Fleiss was found guilty of attempted pandering, money laundering and tax evasion, and spent 21 months in jail (note: she is now out of jail and is setting up Heidi’s Stud Farm, a male brothel, in Nevada). It’s ludicrous that they initially went after her because she was pandering.

The police involved in the case called the women who worked for Fleiss “victims” because they were selling themselves. These women made a minimum of $1,500 per “trick.” Out of that, they got to keep 60 percent of what they made, and gave Fleiss 40 percent because she set up the job. These girls made more in one night than many of us make in a month. How can something that people do willingly be considered victimization?

The only people who were victims were Fleiss and taxpayers. Charlie Sheen, a client of Fleiss’, only had to testify–and out of court. None of her clients were prosecuted. Equate drug dealers and drug users to madams and callgirls. If you deal drugs, you are prosecuted. If you use drugs, you are prosecuted. But in the case of Fleiss, the dealer got busted, but the user was let go. This doesn’t make any sense.

You may be saying, “But Kasey, prostitution is wrong. It’s illegal.” Yes, it is illegal. But it is illegal for the wrong reasons. Laws are supposed to be in place to produce an orderly society and protect its citizens. But this one in particular does nothing of the sort. What exactly is disorderly about prostitution? How exactly are people in danger? There is nothing harmful about the act (I am not talking about sex trafficking or forcing someone into prostitution). It is an act between two consensual adults (or more, depending on the client’s fancy). Why is it OK to have sex or give a blowjob for free, but add money to the equation and it’s illegal? It’s downright absurd.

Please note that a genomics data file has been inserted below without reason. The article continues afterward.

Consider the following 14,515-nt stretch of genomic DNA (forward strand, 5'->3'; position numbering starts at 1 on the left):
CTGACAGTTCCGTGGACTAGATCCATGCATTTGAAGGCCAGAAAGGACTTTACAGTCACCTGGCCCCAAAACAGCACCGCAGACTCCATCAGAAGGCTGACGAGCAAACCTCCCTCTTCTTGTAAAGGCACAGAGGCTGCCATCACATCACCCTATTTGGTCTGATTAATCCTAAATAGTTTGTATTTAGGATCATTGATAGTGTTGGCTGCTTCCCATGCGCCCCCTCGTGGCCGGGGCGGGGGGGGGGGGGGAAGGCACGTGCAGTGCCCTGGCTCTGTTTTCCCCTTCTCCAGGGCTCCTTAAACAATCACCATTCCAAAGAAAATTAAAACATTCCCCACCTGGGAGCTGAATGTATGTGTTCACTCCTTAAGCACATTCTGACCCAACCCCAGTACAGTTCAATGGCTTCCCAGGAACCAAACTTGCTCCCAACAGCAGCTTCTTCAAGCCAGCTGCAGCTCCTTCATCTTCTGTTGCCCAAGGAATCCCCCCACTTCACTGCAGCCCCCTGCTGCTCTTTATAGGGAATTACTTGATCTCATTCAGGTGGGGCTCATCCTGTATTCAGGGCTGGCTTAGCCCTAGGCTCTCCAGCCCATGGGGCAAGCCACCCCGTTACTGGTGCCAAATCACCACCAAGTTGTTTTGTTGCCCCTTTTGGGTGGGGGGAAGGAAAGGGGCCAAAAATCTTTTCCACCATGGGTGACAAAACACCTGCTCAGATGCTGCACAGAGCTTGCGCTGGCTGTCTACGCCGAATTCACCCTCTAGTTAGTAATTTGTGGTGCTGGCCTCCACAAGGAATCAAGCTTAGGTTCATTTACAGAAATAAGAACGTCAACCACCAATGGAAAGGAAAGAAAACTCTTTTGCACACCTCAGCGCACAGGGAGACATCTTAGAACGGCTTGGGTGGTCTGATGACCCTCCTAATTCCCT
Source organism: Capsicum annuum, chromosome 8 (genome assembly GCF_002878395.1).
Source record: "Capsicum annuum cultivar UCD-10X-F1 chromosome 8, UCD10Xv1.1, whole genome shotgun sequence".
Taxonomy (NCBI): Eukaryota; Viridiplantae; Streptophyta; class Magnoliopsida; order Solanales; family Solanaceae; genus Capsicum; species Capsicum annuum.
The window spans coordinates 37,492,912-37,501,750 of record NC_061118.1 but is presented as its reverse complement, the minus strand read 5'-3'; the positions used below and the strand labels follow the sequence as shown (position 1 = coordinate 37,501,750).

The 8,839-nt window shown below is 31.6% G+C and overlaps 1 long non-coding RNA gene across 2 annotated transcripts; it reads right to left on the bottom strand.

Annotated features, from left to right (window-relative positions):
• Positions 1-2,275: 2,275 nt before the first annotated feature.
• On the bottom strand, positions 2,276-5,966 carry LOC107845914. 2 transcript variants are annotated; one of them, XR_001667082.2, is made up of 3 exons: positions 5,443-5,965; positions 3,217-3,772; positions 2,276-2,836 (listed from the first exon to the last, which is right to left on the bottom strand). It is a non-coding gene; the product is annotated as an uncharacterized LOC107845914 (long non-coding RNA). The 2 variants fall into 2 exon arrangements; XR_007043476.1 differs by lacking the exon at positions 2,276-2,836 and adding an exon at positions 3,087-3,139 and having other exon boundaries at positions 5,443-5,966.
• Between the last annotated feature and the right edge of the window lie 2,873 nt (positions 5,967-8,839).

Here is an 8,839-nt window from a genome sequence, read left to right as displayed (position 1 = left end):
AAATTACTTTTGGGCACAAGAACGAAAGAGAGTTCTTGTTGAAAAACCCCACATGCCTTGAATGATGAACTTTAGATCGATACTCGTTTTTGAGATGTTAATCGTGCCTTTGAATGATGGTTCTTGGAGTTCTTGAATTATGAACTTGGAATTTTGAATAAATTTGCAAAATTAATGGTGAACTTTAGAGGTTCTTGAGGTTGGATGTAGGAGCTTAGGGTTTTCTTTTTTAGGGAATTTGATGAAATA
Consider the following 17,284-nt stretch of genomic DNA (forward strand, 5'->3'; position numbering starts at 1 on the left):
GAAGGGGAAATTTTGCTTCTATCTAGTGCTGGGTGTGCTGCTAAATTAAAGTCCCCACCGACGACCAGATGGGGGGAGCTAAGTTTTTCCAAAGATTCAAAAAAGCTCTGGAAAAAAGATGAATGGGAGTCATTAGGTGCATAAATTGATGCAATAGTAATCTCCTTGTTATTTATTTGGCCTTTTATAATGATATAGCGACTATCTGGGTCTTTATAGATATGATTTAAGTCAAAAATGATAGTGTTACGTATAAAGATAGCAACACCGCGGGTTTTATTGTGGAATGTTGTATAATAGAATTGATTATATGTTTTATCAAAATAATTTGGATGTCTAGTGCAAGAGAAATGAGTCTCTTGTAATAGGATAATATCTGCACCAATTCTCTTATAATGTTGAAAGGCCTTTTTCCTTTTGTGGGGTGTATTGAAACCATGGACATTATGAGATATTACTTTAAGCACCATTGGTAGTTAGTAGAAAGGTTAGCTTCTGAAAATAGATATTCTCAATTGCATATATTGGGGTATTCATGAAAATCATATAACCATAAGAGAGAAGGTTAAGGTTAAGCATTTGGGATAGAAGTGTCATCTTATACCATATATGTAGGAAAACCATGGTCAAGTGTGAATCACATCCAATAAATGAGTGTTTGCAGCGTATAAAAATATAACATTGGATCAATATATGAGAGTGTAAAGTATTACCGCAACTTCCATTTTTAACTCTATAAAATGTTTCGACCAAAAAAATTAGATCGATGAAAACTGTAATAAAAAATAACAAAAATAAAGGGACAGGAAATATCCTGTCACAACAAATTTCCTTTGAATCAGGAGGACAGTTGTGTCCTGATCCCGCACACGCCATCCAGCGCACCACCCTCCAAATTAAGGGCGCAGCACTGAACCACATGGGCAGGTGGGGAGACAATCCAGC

By making prostitution legal, the government could make it a taxable business. It could regulate it, it could require the workers to regularly be tested for STDs and therefore make the practice safer for the workers as well as for the clients. By making it legal, the money that is spent on enforcing prostitution laws could be spent on getting drug dealers, murderers, rapists and people who are a genuine threat to society off of the streets and keeping them in jail. Honestly, who would you rather have running amok in society: a callgirl or the next potential Jeffrey Dahmer?

The only thing that I can think of as to why prostitution is illegal is because of the people who create the laws, and traditionally, that would be the white male. Imagine if a girl could freely charge for sex. She goes into a bar, and an asshole hits on her. She needs some money and she was going to give it freely, but if she could charge, then why not? He asks her to his place, she holds out her hand and says, “You got $1,000 on you?”

Sex has always been a powerful tool. If the above scenario happened, who would be in control and holding the power?